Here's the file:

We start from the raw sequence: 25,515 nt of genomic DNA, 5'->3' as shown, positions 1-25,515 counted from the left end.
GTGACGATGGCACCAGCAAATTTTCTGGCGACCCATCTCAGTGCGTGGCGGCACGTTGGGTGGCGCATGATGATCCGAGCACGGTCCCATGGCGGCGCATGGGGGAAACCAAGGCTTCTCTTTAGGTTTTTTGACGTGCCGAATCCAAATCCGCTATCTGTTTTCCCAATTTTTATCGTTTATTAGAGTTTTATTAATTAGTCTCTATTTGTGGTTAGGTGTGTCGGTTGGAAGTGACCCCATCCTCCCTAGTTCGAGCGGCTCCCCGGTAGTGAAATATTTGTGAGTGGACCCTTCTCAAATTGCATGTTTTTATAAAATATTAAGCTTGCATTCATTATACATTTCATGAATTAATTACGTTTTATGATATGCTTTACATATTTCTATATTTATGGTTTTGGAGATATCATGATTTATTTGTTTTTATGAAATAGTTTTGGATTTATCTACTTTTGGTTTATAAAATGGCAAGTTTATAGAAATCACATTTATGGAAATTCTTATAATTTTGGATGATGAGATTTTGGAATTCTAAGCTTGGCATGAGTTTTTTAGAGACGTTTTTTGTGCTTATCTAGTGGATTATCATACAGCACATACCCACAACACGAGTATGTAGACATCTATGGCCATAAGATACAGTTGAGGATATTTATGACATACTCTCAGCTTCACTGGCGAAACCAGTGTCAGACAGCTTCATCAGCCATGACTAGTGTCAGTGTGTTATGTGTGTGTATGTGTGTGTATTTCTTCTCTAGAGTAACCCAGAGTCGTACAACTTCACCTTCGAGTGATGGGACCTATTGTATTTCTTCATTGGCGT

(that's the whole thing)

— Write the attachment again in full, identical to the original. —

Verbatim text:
We start from the raw sequence: 25,515 nt of genomic DNA, 5'->3' as shown, positions 1-25,515 counted from the left end.
GTGACGATGGCACCAGCAAATTTTCTGGCGACCCATCTCAGTGCGTGGCGGCACGTTGGGTGGCGCATGATGATCCGAGCACGGTCCCATGGCGGCGCATGGGGGAAACCAAGGCTTCTCTTTAGGTTTTTTGACGTGCCGAATCCAAATCCGCTATCTGTTTTCCCAATTTTTATCGTTTATTAGAGTTTTATTAATTAGTCTCTATTTGTGGTTAGGTGTGTCGGTTGGAAGTGACCCCATCCTCCCTAGTTCGAGCGGCTCCCCGGTAGTGAAATATTTGTGAGTGGACCCTTCTCAAATTGCATGTTTTTATAAAATATTAAGCTTGCATTCATTATACATTTCATGAATTAATTACGTTTTATGATATGCTTTACATATTTCTATATTTATGGTTTTGGAGATATCATGATTTATTTGTTTTTATGAAATAGTTTTGGATTTATCTACTTTTGGTTTATAAAATGGCAAGTTTATAGAAATCACATTTATGGAAATTCTTATAATTTTGGATGATGAGATTTTGGAATTCTAAGCTTGGCATGAGTTTTTTAGAGACGTTTTTTGTGCTTATCTAGTGGATTATCATACAGCACATACCCACAACACGAGTATGTAGACATCTATGGCCATAAGATACAGTTGAGGATATTTATGACATACTCTCAGCTTCACTGGCGAAACCAGTGTCAGACAGCTTCATCAGCCATGACTAGTGTCAGTGTGTTATGTGTGTGTATGTGTGTGTATTTCTTCTCTAGAGTAACCCAGAGTCGTACAACTTCACCTTCGAGTGATGGGACCTATTGTATTTCTTCATTGGCGT